Polly Purvis, chief executive of ScotlandIS, the trade body for the digital technologies industry in Scotland, tells BQ why we need to talk more about tech…
From cyber security to software development and big data, Scotland is a leading player in digital technologies and the industry is growing year-on-year.
With over a thousand businesses in the technology sector and a dynamic and exciting start-up scene, Scotland’s digital technologies industry looks set to continue its rapid growth in the years to come.
On the face of it, this is certainly great news for those already involved in the sector and the new wave of talent currently coming up through education and work based learning. And while the burgeoning number of start-ups is exciting, scaling them from start-up to the sustainable businesses of the future is key to ensuring that Scotland continues to have a thriving digital technologies industry.
Happily, Scotland’s small size and the tech industry’s commitment to community puts us in the fortunate position to be able to learn from the experiences of those who have blazed a global trail.
It’s not just the billion dollar ‘unicorns’ like FanDuel and Skyscanner who can offer valuable international perspective. Glasgow headquartered Smarter Grid Solutions, for example, is at the forefront of smart grid technology, supporting customers across the UK, Europe and North America.
Similarly, Edinburgh based Nucleus Financial is disrupting the personal investment market with its disruptive wrap platform. The only independent, adviser-owned platform in the UK, Nucleus was founded by a group of seven financial advisers who wanted to give clients greater flexibility. Now with over £10bn in assets under management the company is an exceptional example of fintech in action.
On the start-up front, companies like Symphonic and Aquila Insight are working in the area of ‘big data’ enabling organisations to unlock the power of their data through powerful analytics. Growing rapidly both companies address a global market. Aquila’s products enable clients to deliver highly personalised services to multiple customers, bringing together analytics, roadmaps and technology. Symphonic’s software allows their customers to share data and support new data use cases, whilst ensuring they maintain data privacy and compliance.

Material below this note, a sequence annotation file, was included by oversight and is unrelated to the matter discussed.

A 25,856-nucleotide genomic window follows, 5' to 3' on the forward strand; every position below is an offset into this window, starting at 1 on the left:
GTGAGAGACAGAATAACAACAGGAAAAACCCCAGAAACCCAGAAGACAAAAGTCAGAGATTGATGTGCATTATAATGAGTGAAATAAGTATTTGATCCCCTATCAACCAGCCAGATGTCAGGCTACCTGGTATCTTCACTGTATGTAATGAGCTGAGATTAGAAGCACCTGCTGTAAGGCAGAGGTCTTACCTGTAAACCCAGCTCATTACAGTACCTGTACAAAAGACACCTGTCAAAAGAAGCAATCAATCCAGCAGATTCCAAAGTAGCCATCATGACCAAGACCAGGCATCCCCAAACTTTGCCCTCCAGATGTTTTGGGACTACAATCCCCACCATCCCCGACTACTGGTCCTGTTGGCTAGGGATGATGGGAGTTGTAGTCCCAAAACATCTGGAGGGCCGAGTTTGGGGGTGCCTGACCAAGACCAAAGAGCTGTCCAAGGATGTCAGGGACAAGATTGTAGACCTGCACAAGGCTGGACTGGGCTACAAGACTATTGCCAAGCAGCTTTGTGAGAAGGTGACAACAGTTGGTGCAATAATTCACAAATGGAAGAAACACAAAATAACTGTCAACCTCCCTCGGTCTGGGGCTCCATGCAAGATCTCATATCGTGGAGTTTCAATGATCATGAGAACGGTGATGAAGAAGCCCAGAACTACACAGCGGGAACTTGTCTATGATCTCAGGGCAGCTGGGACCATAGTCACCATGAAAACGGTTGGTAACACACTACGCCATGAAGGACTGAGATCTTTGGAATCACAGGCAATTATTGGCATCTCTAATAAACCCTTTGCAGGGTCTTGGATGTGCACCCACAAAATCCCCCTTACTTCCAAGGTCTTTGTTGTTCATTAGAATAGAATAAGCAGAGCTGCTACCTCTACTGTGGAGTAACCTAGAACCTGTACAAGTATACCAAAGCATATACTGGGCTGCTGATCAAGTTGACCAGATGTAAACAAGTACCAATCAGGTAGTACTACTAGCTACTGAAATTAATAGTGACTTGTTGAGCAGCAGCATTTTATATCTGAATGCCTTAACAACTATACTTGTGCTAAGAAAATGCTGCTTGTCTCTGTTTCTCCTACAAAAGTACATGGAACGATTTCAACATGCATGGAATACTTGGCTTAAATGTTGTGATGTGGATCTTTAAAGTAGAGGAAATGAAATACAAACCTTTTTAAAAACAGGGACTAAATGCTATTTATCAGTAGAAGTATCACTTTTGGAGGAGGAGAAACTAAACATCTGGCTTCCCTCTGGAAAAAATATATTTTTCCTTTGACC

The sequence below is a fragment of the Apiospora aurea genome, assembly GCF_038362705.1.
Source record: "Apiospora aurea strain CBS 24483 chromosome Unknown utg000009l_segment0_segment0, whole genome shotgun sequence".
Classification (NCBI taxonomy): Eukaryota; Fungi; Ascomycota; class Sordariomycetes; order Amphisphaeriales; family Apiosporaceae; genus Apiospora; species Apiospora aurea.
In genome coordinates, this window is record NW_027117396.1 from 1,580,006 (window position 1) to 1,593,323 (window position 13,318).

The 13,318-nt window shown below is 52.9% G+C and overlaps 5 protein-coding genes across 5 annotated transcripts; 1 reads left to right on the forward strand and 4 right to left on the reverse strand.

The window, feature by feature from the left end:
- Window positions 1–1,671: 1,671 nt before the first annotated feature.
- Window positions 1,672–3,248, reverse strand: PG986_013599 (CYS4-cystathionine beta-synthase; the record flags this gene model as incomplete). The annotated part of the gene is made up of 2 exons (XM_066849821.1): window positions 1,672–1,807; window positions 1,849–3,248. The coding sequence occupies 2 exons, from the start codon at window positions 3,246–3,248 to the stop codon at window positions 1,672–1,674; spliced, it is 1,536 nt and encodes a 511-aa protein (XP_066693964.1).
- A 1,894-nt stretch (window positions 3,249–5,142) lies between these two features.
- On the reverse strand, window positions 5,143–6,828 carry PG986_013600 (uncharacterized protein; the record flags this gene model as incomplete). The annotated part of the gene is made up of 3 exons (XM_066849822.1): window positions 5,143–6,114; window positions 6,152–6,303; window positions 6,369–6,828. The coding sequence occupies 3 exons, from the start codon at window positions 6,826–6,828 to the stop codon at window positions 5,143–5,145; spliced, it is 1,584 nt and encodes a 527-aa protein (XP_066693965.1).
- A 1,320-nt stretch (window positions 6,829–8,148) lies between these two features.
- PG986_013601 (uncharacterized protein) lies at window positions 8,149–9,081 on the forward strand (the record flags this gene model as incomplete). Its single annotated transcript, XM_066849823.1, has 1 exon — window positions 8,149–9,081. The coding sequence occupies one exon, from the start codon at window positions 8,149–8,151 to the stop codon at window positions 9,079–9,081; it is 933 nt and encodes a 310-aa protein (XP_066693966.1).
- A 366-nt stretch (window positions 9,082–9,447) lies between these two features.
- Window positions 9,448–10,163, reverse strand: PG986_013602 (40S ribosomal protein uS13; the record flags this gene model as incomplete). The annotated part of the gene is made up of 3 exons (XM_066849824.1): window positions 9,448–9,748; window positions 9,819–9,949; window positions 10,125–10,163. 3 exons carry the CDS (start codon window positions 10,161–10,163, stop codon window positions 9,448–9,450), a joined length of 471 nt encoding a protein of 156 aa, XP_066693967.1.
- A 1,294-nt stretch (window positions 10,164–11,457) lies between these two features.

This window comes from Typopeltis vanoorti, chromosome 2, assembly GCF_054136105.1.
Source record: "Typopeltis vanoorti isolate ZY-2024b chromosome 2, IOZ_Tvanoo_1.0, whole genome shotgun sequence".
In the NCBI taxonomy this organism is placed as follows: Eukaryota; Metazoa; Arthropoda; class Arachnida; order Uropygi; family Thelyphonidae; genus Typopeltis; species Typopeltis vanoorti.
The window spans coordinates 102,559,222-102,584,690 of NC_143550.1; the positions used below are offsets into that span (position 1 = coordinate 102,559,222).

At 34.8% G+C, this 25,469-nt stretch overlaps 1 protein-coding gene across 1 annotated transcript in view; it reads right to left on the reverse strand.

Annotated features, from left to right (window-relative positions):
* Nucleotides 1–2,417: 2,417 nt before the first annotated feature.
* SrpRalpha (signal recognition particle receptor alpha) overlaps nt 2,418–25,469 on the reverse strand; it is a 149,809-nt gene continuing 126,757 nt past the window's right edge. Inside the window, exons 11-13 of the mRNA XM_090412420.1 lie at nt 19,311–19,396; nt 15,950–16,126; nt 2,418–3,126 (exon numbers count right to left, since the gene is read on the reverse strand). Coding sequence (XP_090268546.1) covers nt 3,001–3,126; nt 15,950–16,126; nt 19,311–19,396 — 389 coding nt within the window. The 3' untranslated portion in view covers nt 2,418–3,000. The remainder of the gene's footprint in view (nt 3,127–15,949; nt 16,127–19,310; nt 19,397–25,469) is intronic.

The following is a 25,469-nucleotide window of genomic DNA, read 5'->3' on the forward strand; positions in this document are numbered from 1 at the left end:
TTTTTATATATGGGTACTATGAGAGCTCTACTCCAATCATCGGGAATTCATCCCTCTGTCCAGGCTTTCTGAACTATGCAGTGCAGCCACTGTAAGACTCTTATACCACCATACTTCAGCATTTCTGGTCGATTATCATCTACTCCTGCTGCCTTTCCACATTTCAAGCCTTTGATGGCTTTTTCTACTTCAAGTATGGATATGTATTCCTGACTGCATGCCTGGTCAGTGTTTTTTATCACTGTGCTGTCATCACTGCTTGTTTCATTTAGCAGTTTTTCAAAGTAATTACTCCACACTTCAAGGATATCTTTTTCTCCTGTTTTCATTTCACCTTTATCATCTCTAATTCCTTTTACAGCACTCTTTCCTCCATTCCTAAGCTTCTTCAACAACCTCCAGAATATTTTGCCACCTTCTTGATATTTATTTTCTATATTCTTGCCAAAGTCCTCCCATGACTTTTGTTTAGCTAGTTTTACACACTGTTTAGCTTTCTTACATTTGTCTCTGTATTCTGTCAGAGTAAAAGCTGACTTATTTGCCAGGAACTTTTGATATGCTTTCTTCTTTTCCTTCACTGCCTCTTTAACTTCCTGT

This Thursday (6 October) the industry has the opportunity to address two big questions – how to internationalise and how to stay agile as you grow – with our expert panel at the ScotSoft Global Forum in Edinburgh. It is a chance to discuss the issues that matter as we consider our future in a digital world and hear voices from Scotland and further afield speak about their experiences in business.
I am anticipating a fascinating and energetic debate and one that looks at these questions from many different viewpoints. I am sure it’s a discussion that will spill out into the coffee breaks and continue at dinner because it really matters.
Some of the questions that are likely to be addressed include: Is venture capital investment the biggest requirement when it comes to both growth and globalisation or is the talent pipeline the single most important factor? How concerned should we be about Scottish business being acquired by overseas enterprises? Do Scottish tech companies really need to be thinking globally from the get-go or is it better to start local and build from a base at home? Do we need to throw off our natural tendency to underplay our abilities and shout about why Scotland is a great base for digital technology companies?
I look forward to hearing the thoughts of our audience and guests alike, as well as the wider community on social media. By understanding these issues and learning from the experiences of companies already tackling these challenges we are much better placed to ensure growth is sustainable and the digital technologies industry will continue to flourish in years to come.
Source: BQ Live